Miller Hudson

Hudson: Recalling a time when vaccines were a godsend

The safety of the majority trumps fear

Contributing Columnist

In recent years no matter how dismal Colorado’s performance might be on most public policy measures — whether they be high school graduation rates or taxpayer support for schools and roads — we could generally rely on the fact that one or more members of the old Confederacy, frequently Mississippi, would slip between us and the bottom of the heap. Consequently, it was startling to learn that Mississippi leads the nation in measles vaccinations among its school children at 99.9 percent while Colorado stands dead last among the states at somewhere between 82 and 85 percent, depending on who’s doing the counting.

Bob Allen left legacy as liberal lion in Colorado House

The Colorado Statesman

Robert “Bob” Edward Allen was only 26 years old and Chairman of the Young Democrats when he persuaded Denver party leaders to place his name on the Democratic candidate list for election to the Colorado House of Representatives in 1950. It would be the 60s before state legislators ran from individual districts rather than on county slates. Allen would serve for a decade in the House before moving to the Senate, where he served a single term from 1961-65.


Overhaul in order say ex-leg know-hows

Contributing Columnist

Jim Griesemer, former Aurora City Manager, who now serves as Director of the University of Denver’s, Strategic Issues Program recently launched another of his panels examining the workings of Colorado government and politics. This year the focus is legislative accountability, including an exploration of who gets elected. The Strategic Issues Program uses a non-partisan, consensus-based process for developing its recommendations.


Gloria Allred’s sideshow competes with Bill Cosby’s center stage performance

Contributing Columnist

Two weeks ago Los Angeles celebrity attorney Gloria Allred brought the traveling press conference that provides muscle to her law practice into the basement of Denver’s Crawford Hotel at Union Station. Any doubt that Americans live in a fame-obsessed culture was erased by 10 video cameras squeezed into a tiny meeting room. Allred’s website declares she is the “most famous woman attorney practicing law in the nation today.” Critics argue she more accurately operates a reparations racket, rather than a law office, shaking down the bad boys of Hollywood.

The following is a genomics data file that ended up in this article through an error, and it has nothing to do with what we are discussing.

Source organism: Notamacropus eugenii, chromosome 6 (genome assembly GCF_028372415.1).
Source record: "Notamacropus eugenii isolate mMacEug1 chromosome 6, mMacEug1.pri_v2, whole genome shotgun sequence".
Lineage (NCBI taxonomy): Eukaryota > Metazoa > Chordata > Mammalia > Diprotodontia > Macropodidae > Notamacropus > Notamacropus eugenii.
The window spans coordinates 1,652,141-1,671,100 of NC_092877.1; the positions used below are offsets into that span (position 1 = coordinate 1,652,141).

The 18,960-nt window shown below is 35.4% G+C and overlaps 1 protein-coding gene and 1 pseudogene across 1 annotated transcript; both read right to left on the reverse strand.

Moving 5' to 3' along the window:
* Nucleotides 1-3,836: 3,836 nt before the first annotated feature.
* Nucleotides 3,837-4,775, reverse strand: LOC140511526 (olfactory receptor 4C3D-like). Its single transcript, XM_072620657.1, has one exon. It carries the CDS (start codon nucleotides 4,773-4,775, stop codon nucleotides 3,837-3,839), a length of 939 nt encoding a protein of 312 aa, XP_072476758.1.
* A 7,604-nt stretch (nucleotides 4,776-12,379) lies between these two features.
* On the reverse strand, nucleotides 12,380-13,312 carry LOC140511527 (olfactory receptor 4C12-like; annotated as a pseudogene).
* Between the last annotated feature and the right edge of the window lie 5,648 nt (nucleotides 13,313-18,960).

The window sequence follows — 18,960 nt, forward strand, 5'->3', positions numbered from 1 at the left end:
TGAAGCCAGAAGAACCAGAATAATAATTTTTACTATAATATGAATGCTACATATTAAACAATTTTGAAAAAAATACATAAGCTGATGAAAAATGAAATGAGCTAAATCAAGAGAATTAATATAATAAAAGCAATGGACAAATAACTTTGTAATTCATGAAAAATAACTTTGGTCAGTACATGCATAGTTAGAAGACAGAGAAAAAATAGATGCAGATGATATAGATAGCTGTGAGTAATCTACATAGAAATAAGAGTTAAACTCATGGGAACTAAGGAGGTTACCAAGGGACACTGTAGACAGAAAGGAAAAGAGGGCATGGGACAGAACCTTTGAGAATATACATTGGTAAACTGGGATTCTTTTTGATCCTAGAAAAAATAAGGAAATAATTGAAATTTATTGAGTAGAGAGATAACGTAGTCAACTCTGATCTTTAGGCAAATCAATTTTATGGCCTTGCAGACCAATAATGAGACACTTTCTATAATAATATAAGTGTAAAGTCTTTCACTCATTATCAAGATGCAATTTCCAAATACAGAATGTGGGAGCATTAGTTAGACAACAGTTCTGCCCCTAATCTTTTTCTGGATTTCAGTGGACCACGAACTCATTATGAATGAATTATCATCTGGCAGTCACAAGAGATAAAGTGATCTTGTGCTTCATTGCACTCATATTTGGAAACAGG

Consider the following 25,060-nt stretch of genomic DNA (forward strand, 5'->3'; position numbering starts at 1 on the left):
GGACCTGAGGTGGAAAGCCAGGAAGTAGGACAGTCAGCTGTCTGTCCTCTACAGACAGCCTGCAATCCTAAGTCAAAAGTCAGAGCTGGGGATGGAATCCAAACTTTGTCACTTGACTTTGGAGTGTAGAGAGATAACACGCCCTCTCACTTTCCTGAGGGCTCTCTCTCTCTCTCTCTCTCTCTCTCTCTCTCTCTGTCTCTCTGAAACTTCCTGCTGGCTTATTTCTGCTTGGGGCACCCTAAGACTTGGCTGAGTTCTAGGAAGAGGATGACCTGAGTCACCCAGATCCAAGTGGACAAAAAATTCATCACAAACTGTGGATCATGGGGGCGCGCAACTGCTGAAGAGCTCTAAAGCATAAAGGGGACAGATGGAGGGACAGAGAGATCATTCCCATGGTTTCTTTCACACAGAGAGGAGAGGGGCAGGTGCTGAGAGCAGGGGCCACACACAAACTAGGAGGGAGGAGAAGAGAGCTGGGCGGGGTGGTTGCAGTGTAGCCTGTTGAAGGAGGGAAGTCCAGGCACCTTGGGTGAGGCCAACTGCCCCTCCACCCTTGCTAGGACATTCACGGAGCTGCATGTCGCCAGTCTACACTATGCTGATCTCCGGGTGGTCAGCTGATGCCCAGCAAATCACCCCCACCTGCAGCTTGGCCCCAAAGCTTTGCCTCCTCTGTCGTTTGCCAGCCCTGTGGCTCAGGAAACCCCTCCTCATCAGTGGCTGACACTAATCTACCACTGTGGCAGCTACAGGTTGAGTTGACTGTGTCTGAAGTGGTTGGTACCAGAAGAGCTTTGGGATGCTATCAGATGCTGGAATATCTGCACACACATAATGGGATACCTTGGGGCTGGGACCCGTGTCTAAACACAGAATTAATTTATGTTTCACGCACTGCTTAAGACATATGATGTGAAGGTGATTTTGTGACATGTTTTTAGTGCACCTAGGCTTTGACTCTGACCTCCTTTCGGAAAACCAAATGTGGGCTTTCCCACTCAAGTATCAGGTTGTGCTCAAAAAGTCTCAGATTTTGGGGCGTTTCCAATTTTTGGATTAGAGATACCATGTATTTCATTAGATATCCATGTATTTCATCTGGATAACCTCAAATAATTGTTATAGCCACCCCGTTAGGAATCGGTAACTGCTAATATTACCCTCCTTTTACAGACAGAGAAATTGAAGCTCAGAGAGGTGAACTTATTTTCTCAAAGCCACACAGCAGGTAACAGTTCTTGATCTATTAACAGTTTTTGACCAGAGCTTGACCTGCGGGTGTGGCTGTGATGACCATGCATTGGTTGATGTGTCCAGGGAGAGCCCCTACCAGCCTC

Governor Hickenlooper acknowledges he’s a changed man in a changed state

Contributing Columnist

Colorado’s inauguration day was a crisp winter morning this year. As John Hickenlooper took his oath of office, it was hard not to marvel at the fact that when his second term concludes in January of 2019, Democrats will have filled the Governor’s chair for 36 of the past 44 years. Starting in 1974 with Dick Lamm, who served three terms, then followed by another three terms under Roy Romer, a bright red electorate kept returning Democrats to the Governor’s mansion.


TABOR train wreck could stymie forward progress on the state budget this year

Contributing Columnist

George Gallup opened his polling firm 80 years ago in Princeton, New Jersey, successfully predicting Franklin Roosevelt’s re-election victory over Alf Landon in the 1936 presidential campaign. In following years his company began to offer marketing surveys, advertising advice and economic evaluations to American businesses.


Forum on race, justice is just the beginning

Contributing Columnist

At 3 p.m. on the Friday afternoon before the final weekend leading up to Christmas you couldn’t help but wonder how many Denver residents would be willing to show up for a discussion of race, justice and police brutality. The answer turned out to be that a lot of people found the time to fight traffic, parking and a balky, Internet reservation system to claim 150 seats at the Colorado History Museum.


Remembering former Mayor Marion Barry

Contributing Columnist

In the fall of 1970 when I returned to Chesapeake & Potomac Telephone in Washington, D.C., I found a much different company than the one I’d left three years earlier as I departed for the U.S. Navy and a once in a lifetime opportunity to help keep Southeast Asia safe for democracy. AT&T, the nation’s largest employer, had executed a nationwide consent decree with the Nixon administration’s EEOC during my absence.

On the move

Regional transportation system expected to double in size by ‘17
Contributing Columnist

Transit aficionados and elected officials recently got a sneak peek at the commuter rail cars that will serve DIA, the Gold Line across Arvada, a Westminster spur and the North Metro Rail Line through Thornton, eventually reaching 162nd Avenue and I-25. Together with the light rail extension under construction between the Nine Mile station at Parker and I-225, which will serve the University of Colorado Hospital and Anschutz campus connecting to the East rail corridor at Peoria and I-70, Denver’s regional transit system will more than double its current size during 2016 and 2017.


Size and scope of the federal regulatory apparatus is daunting

Contributing Columnist

Last month in Grand Junction the National Association of Manufacturers partnered with the National Federation of Independent Business to review a recent report produced by W. Mark Crain and Nicole V. Crain of Lafayette College, a husband and wife economic research team, who estimated the financial impacts of federal regulation on small firms.